Here Are All the AI Features Apple Will Roll Out This Year

Here Are All the AI Features Apple Will Roll Out This Year

As the rest of the tech world scrambles to add as many AI features as possible to every product and service imaginable, Apple has kept quiet. In the eighteen months since OpenAI changed the game with the launch of ChatGPT, Apple has yet to roll out any substantial AI features to the iPhone, iPad, or Mac, even as Microsoft, Google, and Meta have seemed focused on nothing else.

But as Apple’s developer conference WWDC comes up in a couple of weeks the rumour mill is in full effect, and there is likely to be a slew of new AI features coming to an Apple product here you.

How Apple plans to power its AI features

Whatever Apple ends up announcing this year, its AI features will need to be powered by…something. Your iPhone or Mac likely already has an NPU (neural processing unit), which is a part of the hardware specifically designed for running AI tasks. (Apple already does have some AI features, including Live Text, which uses the NPU to handle processing.) The company made a big deal about the NPU in the M4 chip in the new iPad Pros, which, once added to the new line of Macs, will likely power many of Apple’s upcoming AI features.

However, not all features are ideal for on-device processing, especially for older iPhones and Macs. Gurman predicts that most of Apple’s features will be able to run locally on devices made in roughly the last year. If your iPhone, iPad, or Mac is pretty new, the hardware should keep up. However, for older devices, or any features that are particularly power hungry, Apple is planning to outsource that processing power to the cloud.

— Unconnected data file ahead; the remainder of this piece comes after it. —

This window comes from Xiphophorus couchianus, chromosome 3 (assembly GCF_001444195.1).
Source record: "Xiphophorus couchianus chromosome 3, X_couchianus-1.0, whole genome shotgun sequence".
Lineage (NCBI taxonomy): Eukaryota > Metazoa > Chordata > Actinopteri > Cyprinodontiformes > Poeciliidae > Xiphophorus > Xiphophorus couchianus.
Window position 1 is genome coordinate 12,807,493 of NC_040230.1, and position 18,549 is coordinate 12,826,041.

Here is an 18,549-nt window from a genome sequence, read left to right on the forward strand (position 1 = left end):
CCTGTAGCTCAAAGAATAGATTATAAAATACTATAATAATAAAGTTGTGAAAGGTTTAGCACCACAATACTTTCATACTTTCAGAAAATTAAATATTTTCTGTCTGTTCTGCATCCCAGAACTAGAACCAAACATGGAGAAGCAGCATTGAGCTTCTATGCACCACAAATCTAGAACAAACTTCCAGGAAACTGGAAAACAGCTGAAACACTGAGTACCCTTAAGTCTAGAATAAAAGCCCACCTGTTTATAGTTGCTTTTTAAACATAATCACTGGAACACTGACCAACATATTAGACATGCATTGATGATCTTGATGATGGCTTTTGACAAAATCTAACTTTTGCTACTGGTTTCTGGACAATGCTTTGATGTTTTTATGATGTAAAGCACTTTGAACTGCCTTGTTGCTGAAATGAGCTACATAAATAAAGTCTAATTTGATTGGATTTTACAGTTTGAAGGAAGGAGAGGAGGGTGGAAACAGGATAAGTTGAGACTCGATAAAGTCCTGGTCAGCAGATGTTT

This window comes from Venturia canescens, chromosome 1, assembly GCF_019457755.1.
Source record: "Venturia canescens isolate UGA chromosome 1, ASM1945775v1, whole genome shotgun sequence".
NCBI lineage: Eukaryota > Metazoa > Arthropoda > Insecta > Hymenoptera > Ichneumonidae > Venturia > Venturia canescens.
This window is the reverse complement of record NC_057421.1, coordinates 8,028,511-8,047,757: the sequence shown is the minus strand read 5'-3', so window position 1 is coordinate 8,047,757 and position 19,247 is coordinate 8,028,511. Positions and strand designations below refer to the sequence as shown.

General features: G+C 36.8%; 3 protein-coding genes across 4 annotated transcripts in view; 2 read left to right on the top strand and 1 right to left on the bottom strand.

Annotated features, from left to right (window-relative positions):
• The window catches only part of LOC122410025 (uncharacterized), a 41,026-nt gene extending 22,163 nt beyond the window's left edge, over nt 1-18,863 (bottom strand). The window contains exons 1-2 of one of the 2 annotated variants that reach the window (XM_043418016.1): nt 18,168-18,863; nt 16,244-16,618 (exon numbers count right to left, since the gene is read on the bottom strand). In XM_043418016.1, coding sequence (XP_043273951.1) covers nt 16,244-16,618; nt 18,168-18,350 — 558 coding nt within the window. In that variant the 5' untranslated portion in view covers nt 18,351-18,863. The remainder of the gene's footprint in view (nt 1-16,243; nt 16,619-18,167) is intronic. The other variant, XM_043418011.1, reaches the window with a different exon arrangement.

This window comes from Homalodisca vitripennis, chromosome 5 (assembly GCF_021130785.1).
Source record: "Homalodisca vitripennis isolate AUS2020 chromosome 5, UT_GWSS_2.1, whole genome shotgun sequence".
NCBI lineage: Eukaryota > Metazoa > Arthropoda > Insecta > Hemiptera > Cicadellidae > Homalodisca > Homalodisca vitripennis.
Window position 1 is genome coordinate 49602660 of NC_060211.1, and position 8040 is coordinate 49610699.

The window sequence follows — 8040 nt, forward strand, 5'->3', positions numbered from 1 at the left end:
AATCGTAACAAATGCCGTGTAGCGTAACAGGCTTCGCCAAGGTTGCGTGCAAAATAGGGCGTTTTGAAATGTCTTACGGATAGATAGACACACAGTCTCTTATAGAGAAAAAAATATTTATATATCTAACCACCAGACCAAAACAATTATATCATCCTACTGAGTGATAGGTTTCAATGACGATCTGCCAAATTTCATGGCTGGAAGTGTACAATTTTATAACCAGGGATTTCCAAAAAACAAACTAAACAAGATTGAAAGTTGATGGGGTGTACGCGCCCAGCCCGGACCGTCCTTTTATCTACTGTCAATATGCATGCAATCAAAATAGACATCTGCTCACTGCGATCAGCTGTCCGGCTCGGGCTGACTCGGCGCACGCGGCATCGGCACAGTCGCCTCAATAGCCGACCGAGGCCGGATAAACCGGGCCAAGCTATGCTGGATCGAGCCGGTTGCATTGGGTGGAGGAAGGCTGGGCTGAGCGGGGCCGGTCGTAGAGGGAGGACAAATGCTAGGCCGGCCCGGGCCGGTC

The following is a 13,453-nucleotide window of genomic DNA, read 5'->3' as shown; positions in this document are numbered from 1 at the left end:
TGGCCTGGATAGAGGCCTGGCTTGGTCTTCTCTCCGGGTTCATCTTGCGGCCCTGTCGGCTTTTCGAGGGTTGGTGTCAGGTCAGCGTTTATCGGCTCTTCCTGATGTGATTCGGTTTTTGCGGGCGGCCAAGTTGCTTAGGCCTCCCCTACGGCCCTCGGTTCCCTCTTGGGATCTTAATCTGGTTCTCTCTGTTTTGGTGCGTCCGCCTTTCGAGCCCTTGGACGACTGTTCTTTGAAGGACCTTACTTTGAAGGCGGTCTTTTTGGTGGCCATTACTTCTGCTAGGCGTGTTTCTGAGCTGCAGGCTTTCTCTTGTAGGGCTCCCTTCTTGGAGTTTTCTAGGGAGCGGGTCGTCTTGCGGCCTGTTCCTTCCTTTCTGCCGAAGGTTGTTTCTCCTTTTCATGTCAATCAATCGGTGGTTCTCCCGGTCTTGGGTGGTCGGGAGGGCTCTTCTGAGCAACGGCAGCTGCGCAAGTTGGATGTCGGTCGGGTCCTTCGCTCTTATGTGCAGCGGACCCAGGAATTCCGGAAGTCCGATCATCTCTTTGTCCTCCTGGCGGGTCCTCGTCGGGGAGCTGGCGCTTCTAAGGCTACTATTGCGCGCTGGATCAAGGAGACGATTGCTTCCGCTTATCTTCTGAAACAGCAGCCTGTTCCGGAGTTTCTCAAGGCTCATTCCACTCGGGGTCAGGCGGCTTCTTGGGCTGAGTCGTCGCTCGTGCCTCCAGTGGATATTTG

Apple has reportedly been in talks with both OpenAI and Google to lease those companies’ cloud-based AI processing to run some of its new features, but it’s not clear whether (or when) those deals will materialize. Gurman says Apple plans to run some cloud-based features from server farms with M2 Ultra chips. If Apple can manage to handle their cloud processing on their own, I’m sure they’d prefer that to signing a deal with a competitor. We’ll likely see how Apple’s grand AI plan is coming together at WWDC.

Speaking of plans, here are the AI features Apple is rumored to be revealing in June:

Generative AI emojis

Emojis are a huge part of any iOS or macOS update (we may have already seen a handful of new emojis heading for a future version of iOS 18 and macOS 15). However, Gurman suggests Apple is working on a feature that will create a unique emoji with generative AI based on what you’re currently typing. That sounds genuinely fun and useful, if done well. While there are a ton of emoji to choose from already, if nothing fits your particular mood, perhaps an icon created from whatever you’re actively talking about with a friend will be a better choice. Over on Android, users have had “Emoji Kitchen,” which lets you combine certain emoji to create something brand new, for a few years now. Apple seems poised to offer an effective iteration on that idea.

Siri, powered by AI

I don’t know about you, but I’ve never been too thrilled with Siri. The smart assistant frequently fails to follow through on my requests, whether because it misunderstands my query, or just ignores me altogether. For some reason, it’s especially bad on macOS, to the point where I don’t bother trying to use Siri at all on my MacBook. If Apple can find to supercharge Siri with AI, or at least make it reliable, that sounds great to me.